Stained glass artist Tom Holdman, with his wife, Gayle, discussing the window’s composition with Elder Dieter F. Uchtdorf.
Wilcox: There are actual bits of frankincense among the plants to remind viewers of the gift the Wise Men brought to the Christ child. There are chunks of salt from the Dead Sea, representing the salt of the earth, and sand from the Holy Land, reminding us to be wise and not build on a sandy foundation. On the well, there are stones portrayed, including an actual rock I brought back from the Holy Land, reminding that only he who is without sin can cast the first stone. If you look at the top of the widow’s staff, you will see her mite, an authentic coin. There are also authentic coins from Christ’s time on the ground near the beggar and in the fish’s mouth. My favorite object is a shell I brought home from the Sea of Galilee that is included in the window near the toy boat at the base of the well.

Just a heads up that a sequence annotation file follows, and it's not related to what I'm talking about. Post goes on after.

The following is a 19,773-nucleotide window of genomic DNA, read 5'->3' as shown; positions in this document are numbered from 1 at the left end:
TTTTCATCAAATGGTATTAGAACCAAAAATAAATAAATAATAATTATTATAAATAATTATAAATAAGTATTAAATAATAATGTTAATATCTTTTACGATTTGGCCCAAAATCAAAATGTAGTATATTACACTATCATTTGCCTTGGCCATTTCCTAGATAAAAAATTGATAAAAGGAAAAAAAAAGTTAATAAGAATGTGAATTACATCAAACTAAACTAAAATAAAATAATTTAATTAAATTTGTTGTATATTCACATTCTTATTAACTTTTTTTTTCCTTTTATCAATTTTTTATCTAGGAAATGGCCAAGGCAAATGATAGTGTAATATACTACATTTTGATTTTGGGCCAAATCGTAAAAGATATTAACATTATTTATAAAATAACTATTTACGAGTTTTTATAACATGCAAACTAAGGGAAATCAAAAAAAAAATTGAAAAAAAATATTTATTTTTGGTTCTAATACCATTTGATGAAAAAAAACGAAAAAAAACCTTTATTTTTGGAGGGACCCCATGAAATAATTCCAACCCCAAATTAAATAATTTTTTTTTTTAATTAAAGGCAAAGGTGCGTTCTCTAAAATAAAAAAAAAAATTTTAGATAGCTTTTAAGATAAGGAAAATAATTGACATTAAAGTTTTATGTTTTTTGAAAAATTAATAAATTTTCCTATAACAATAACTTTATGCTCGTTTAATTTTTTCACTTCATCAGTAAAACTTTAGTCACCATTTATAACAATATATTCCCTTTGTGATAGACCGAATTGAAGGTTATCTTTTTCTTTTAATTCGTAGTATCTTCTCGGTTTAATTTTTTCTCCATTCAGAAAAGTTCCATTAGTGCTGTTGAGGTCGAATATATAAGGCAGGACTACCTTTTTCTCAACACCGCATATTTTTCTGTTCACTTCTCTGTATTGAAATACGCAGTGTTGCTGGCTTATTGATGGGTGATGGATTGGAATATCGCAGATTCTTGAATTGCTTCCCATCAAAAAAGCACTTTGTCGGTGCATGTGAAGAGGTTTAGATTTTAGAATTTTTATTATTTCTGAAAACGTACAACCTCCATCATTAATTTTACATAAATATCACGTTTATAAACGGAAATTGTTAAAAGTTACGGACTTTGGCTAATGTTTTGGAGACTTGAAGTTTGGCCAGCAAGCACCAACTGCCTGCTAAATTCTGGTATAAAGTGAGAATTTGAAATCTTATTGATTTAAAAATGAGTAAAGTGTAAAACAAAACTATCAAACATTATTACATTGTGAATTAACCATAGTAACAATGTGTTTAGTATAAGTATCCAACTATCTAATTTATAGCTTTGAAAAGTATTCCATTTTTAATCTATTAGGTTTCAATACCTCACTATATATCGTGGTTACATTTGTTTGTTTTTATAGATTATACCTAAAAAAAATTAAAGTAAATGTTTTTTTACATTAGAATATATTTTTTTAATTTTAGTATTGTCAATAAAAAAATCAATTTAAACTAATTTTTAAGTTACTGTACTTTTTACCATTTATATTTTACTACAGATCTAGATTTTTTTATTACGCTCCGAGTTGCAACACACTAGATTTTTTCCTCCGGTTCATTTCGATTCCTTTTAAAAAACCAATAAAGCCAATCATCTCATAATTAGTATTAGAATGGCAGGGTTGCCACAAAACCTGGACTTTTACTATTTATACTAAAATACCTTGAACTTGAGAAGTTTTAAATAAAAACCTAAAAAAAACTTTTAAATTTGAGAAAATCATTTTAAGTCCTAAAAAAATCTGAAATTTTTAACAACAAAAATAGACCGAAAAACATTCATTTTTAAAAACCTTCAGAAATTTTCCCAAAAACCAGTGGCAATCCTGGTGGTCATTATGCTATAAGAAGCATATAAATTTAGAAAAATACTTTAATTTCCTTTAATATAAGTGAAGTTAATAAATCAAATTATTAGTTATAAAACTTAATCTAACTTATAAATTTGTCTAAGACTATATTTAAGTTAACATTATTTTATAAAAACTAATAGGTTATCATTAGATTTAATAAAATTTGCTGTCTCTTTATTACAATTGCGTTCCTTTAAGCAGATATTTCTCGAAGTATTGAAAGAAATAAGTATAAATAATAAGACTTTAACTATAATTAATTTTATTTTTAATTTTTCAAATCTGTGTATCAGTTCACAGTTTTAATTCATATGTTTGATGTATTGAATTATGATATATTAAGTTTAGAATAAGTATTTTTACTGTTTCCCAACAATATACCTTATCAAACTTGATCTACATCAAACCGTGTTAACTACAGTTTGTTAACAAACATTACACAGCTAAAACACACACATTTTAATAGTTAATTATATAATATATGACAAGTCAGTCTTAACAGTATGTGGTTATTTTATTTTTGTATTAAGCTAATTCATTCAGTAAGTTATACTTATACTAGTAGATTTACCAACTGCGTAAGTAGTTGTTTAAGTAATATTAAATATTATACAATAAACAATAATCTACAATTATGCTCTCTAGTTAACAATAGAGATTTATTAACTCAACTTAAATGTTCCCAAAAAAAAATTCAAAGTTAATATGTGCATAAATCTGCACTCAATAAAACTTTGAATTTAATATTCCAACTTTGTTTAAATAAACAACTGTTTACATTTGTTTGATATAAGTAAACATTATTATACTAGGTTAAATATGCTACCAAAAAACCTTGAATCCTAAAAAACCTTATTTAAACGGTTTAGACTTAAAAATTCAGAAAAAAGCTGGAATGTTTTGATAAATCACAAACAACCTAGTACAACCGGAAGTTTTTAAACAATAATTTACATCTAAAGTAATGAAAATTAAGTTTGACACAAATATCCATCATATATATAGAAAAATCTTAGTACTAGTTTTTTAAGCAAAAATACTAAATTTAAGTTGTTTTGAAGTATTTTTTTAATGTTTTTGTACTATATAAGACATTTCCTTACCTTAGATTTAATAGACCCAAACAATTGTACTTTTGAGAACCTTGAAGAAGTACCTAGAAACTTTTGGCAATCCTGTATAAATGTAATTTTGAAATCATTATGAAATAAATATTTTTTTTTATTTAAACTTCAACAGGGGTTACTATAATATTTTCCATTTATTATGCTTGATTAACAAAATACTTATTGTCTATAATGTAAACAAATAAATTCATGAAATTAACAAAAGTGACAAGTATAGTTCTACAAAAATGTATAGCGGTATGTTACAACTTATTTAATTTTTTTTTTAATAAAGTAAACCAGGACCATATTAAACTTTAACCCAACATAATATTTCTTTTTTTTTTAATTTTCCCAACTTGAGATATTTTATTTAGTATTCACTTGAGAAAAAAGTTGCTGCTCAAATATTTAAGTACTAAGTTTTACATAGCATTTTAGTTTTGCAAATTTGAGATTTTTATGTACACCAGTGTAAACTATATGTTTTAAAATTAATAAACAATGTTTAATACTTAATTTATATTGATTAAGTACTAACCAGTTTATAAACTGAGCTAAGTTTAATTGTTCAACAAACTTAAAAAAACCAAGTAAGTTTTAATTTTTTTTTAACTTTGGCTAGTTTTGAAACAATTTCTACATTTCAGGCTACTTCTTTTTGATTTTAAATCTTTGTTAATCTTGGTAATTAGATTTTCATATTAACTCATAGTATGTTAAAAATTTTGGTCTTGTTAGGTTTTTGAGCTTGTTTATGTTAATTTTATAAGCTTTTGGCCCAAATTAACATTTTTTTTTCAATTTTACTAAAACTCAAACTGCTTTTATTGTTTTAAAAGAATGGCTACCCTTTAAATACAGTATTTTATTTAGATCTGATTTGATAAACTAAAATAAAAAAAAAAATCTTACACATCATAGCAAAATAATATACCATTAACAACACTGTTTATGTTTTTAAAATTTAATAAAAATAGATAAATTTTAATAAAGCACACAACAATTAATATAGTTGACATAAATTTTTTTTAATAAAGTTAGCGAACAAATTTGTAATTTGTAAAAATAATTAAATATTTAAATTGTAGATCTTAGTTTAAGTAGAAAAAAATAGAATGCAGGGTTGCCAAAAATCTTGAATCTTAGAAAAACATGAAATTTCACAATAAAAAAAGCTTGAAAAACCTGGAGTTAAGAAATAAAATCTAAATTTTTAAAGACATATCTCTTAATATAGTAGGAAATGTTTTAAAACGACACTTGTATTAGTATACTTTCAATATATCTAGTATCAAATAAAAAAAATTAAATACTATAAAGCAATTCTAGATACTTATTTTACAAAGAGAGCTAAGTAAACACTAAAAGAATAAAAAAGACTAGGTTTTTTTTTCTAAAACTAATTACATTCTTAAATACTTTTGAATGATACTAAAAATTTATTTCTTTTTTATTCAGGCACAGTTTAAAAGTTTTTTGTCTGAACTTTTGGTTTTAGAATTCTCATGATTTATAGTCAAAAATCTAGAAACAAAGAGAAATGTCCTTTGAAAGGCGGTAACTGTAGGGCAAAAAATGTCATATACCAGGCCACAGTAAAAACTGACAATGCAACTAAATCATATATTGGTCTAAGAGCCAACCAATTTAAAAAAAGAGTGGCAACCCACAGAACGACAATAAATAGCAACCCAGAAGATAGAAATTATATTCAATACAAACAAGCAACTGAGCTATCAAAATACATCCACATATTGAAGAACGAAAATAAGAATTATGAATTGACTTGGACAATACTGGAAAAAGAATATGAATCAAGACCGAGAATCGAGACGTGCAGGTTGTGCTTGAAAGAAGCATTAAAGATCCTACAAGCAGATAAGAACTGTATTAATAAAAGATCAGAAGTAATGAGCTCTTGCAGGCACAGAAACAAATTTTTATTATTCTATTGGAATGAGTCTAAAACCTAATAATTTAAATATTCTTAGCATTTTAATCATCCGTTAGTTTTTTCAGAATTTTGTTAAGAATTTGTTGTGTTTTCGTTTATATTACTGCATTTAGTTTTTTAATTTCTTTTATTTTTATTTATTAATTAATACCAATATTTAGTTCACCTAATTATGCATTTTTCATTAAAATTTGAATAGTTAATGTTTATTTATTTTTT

Nordgren: Speaking of favorites, what are your favorite images in the window?
Sweat: Oh, man! There are too many to pick from, but one that stands out to me is the young girl in the bottom left, who represents the daughter of Jairus and also Jesus’s teachings about little children. She is looking directly at the viewer, almost breaking the fourth wall, inviting viewers to engage with her directly. She is exquisitely painted. Her face is a masterpiece. I love the grafted olive branch—bound with ties—just below the girl and the rooster to the right, reminding viewers of how Peter denied the Christ three times before the cock crowed. Each image carries so much meaning and power.
Advising scholar and author Brad Wilcox showing the rising sacrificial smoke in the finished window.